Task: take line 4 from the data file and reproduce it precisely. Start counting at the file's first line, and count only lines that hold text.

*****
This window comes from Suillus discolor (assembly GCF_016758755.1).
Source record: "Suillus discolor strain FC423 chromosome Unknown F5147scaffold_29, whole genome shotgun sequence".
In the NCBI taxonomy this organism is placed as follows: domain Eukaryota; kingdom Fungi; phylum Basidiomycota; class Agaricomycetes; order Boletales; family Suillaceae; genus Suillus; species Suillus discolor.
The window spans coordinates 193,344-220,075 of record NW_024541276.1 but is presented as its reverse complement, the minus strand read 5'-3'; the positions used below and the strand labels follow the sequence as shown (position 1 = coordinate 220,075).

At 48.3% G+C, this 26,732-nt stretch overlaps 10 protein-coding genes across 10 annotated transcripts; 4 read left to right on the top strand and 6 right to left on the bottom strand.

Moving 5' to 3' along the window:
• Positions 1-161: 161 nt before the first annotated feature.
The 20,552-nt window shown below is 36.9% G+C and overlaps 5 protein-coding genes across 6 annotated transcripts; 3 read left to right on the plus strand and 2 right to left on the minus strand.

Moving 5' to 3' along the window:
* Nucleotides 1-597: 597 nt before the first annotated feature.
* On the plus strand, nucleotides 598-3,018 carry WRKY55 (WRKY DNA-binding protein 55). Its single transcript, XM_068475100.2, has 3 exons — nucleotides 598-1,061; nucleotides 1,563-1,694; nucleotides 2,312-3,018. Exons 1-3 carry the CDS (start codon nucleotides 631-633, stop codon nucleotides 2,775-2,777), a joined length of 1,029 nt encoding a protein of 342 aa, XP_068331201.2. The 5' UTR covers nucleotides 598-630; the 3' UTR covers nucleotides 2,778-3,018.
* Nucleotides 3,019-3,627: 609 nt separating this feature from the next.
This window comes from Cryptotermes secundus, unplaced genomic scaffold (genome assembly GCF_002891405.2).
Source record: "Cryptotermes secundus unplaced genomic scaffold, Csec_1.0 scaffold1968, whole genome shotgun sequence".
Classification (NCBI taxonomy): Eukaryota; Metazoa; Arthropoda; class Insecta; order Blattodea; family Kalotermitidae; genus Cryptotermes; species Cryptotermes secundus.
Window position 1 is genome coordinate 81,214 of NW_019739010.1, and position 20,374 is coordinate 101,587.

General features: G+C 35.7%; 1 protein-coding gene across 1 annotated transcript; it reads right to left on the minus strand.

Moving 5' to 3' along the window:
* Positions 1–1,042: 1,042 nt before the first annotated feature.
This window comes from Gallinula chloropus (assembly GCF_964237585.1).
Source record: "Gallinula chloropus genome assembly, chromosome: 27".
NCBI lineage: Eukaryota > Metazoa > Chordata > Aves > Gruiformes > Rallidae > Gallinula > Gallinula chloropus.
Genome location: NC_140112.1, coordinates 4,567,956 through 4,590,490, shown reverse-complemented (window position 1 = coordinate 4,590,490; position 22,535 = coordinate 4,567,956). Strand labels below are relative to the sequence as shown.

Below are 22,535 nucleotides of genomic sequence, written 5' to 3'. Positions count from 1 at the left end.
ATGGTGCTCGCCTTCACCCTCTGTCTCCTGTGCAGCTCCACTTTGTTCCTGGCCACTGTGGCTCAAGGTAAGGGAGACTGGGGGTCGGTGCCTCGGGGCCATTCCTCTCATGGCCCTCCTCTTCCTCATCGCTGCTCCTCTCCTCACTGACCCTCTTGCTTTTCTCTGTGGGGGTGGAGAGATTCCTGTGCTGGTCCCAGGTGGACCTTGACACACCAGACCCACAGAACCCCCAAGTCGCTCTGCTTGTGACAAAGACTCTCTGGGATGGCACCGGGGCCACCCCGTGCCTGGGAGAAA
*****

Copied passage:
The window spans coordinates 193,344-220,075 of record NW_024541276.1 but is presented as its reverse complement, the minus strand read 5'-3'; the positions used below and the strand labels follow the sequence as shown (position 1 = coordinate 220,075).